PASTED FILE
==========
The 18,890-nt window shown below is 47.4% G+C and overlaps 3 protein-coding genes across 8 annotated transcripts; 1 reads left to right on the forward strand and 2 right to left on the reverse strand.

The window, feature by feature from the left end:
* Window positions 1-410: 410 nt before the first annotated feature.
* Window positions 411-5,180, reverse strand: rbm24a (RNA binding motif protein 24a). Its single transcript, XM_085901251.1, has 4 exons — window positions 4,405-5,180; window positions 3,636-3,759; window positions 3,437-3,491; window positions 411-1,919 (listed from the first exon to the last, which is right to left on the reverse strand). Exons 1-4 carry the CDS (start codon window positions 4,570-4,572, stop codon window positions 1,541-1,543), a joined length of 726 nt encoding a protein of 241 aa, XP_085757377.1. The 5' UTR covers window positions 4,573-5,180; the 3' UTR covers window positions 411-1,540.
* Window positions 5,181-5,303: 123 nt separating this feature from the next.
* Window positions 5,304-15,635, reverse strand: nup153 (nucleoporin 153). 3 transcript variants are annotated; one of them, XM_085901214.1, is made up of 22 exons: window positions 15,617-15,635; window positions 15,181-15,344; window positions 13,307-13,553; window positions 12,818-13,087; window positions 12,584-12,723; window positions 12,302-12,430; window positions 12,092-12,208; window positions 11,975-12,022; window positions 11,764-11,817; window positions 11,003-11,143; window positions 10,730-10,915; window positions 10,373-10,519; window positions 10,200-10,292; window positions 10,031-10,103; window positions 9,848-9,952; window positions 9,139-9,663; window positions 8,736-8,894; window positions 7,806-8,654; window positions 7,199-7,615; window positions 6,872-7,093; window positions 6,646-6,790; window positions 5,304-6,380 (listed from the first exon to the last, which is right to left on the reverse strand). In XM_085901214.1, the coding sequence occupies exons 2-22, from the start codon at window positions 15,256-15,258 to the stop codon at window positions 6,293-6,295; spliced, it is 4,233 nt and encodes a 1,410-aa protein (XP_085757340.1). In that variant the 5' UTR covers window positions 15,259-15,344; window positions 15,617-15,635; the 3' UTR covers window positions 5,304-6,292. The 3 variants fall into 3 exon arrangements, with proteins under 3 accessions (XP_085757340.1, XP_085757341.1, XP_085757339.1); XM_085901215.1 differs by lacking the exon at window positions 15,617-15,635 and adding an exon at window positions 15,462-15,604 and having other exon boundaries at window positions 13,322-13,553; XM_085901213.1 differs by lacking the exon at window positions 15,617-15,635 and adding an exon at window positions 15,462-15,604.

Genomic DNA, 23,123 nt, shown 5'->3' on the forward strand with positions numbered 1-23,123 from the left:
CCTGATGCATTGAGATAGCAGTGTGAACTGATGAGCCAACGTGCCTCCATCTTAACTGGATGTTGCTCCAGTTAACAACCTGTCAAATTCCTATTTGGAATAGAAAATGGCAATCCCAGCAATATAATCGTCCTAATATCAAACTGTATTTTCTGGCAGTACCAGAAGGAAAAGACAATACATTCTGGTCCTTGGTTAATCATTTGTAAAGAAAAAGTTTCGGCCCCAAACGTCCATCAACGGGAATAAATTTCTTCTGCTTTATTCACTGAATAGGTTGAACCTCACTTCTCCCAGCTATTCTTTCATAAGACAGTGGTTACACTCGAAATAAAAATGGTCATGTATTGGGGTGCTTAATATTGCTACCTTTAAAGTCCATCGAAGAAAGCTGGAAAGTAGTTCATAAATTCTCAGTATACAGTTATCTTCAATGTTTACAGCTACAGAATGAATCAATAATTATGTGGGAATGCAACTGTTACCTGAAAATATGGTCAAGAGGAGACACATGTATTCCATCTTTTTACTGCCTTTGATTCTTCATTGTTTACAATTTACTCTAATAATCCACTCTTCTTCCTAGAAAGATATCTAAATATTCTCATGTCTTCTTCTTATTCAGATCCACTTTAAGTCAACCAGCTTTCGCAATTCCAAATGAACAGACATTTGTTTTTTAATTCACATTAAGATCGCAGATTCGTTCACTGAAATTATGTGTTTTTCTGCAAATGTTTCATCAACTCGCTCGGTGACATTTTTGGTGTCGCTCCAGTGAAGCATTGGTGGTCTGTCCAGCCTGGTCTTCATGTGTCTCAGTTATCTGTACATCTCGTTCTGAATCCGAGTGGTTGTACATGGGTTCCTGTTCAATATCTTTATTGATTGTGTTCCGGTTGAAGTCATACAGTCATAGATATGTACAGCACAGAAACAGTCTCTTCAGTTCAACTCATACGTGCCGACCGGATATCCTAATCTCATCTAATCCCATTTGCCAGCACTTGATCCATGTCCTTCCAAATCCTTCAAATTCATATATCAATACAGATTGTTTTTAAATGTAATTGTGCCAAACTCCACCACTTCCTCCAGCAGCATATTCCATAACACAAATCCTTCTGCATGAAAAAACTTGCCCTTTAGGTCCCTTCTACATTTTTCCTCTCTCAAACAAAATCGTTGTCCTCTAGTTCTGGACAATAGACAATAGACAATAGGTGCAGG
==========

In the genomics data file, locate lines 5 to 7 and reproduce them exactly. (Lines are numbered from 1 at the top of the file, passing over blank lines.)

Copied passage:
* Window positions 5,181-5,303: 123 nt separating this feature from the next.
* Window positions 5,304-15,635, reverse strand: nup153 (nucleoporin 153). 3 transcript variants are annotated; one of them, XM_085901214.1, is made up of 22 exons: window positions 15,617-15,635; window positions 15,181-15,344; window positions 13,307-13,553; window positions 12,818-13,087; window positions 12,584-12,723; window positions 12,302-12,430; window positions 12,092-12,208; window positions 11,975-12,022; window positions 11,764-11,817; window positions 11,003-11,143; window positions 10,730-10,915; window positions 10,373-10,519; window positions 10,200-10,292; window positions 10,031-10,103; window positions 9,848-9,952; window positions 9,139-9,663; window positions 8,736-8,894; window positions 7,806-8,654; window positions 7,199-7,615; window positions 6,872-7,093; window positions 6,646-6,790; window positions 5,304-6,380 (listed from the first exon to the last, which is right to left on the reverse strand). In XM_085901214.1, the coding sequence occupies exons 2-22, from the start codon at window positions 15,256-15,258 to the stop codon at window positions 6,293-6,295; spliced, it is 4,233 nt and encodes a 1,410-aa protein (XP_085757340.1). In that variant the 5' UTR covers window positions 15,259-15,344; window positions 15,617-15,635; the 3' UTR covers window positions 5,304-6,292. The 3 variants fall into 3 exon arrangements, with proteins under 3 accessions (XP_085757340.1, XP_085757341.1, XP_085757339.1); XM_085901215.1 differs by lacking the exon at window positions 15,617-15,635 and adding an exon at window positions 15,462-15,604 and having other exon boundaries at window positions 13,322-13,553; XM_085901213.1 differs by lacking the exon at window positions 15,617-15,635 and adding an exon at window positions 15,462-15,604.

Genomic DNA, 23,123 nt, shown 5'->3' on the forward strand with positions numbered 1-23,123 from the left: